SA team makes breakthrough in the fight against malaria – using TB, anti-cancer meds
- Two compounds, found in TB and cancer treatments, can eliminate malaria by halting the parasite’s life cycle.
- This was discovered by a team of researchers, led by University of Pretoria Professor Lyn-Marie Birkholtz.
- New malaria medications are vital in combatting drug resistant parasites which have become a growing concern in Africa.
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Chemical compounds, currently undergoing clinical trials in the treatment of tuberculosis (TB) and anti-cancer applications, have the potential to halt the cyclic transmission of malaria. This new discovery, which addresses the growing concern of antimalarial drug resistance, was led by the University of Pretoria (UP) in collaboration with international biochemists.
It's estimated that 440,000 people die from malaria every year, with 90% of these fatalities occurring in Africa. While the fight against malaria, through the widespread use of preventative medications and education campaigns, has dramatically driven down the death rate over the past two decades, the issue of drug resistant parasites threatens the continent’s termination plans.
The malaria-causing parasite, which is transmitted between mosquitoes and humans, is considered a “shape shifter” by UP Professor Lyn-Marie Birkholtz. It’s the parasite’s ability to adapt to various forms within its human host which makes breaking the transmission cycle, and solving the question of drug resistance, a difficult task.
While the parasite causes disease in humans, it also uses the body as a critical transmission point for re-entering mosquitoes which draw blood from the human host. This human-to-mosquito transmission continues the parasite’s life cycle and although protective drugs remain the most commonly used defence against malaria, medical trials are becoming more focused on shutting down the parasite’s ability to move between hosts.
“To eliminate malaria, it is essential that we have the necessary tools to kill all these different forms of the parasite,” explains Birkholtz, who is a Professor in Biochemistry at UP and South African Research Chair in Sustainable Malaria Control.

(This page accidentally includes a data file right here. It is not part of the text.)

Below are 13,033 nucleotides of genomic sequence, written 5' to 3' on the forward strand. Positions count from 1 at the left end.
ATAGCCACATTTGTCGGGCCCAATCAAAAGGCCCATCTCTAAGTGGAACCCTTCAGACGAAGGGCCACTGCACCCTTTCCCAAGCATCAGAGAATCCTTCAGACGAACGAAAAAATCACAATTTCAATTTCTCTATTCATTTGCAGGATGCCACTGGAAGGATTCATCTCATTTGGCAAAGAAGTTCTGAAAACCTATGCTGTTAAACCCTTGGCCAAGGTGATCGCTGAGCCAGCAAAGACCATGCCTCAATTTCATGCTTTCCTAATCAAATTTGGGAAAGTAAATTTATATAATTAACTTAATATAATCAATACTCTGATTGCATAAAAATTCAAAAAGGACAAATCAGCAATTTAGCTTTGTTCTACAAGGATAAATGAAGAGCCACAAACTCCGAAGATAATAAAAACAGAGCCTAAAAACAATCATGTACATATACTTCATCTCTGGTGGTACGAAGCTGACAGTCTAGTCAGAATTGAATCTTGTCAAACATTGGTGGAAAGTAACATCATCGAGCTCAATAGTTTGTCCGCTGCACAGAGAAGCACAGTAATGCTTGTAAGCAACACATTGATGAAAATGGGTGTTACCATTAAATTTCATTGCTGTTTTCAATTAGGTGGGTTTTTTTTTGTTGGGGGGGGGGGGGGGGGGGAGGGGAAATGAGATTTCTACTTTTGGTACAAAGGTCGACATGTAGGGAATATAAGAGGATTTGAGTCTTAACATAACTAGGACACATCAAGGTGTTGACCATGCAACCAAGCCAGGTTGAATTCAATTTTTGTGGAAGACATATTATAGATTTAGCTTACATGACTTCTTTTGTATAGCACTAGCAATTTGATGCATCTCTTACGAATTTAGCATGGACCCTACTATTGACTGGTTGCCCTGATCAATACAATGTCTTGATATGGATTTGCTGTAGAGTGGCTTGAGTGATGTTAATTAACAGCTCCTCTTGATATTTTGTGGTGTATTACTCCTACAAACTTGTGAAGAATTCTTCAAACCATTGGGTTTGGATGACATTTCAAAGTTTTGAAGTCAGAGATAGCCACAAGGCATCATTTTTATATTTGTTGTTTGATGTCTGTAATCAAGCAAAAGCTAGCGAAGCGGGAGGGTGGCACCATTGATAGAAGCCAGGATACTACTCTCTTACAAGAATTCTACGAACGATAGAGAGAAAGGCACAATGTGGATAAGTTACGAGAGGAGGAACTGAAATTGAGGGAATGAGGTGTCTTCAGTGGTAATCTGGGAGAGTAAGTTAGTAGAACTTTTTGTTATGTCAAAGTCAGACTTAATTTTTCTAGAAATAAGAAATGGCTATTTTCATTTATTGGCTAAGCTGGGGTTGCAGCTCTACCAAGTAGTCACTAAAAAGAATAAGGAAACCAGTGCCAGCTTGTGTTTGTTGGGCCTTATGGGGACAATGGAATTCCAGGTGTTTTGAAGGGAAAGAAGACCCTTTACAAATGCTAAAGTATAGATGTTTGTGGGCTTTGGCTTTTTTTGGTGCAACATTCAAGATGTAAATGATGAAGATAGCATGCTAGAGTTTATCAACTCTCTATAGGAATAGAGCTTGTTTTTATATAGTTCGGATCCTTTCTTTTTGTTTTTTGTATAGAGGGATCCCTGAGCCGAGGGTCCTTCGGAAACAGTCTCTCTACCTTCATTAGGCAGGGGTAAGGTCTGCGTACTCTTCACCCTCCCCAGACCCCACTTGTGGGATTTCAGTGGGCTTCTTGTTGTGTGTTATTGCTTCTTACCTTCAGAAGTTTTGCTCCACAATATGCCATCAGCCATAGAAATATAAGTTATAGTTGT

“We can then cure patients of the disease but, importantly, also block the malaria transmission cycle. This is the only way to achieve malaria elimination.”
The Southern African Development Community (SADC) aims to eliminate malaria in the region by 2030, but for this to happen medical interventions need to extend further than regular artemisinin treatments. Artemisinin, originally derived from the sweet wormwood herb, is used extensively in the treatment of malaria due to its ability to kill the parasite throughout all stages of its lifecycle.
Overuse of artemisinin in chemical form has, however, led to a rise in resistance in parasites, as noted by the World Health Organisation (WHO). This makes the research, development, and distribution of new malaria treatments even more important.
Using an open-source chemical compound set, called the Pandemic Response Box, Birkholtz and her team were able to isolate compounds from various drugs already in existence and study their effect on all stages of the parasite’s life cycle.
Two compounds have shown promise in crippling the parasite’s life cycle.
The first, a compound derived from TB medication in its clinical phase, blocks cell membrane synthesis, leaving Plasmodium falciparum unable to move freely between host and carrier. The second, an anti-cancer candidate, targets epigenetic mechanisms, which disrupts the parasite’s ability to adapt.
“This is the first time that these compounds were shown to have activity against malaria parasites and since they are not toxic to humans, they show the potential to be developed as antimalarials for both the treatment and elimination of the disease,” says Birkholtz.
Birkholtz was joined by several other South African researchers in studying these compounds. The findings of the study were recently published in the Nature Research journal.
(Compiled by Luke Daniel)
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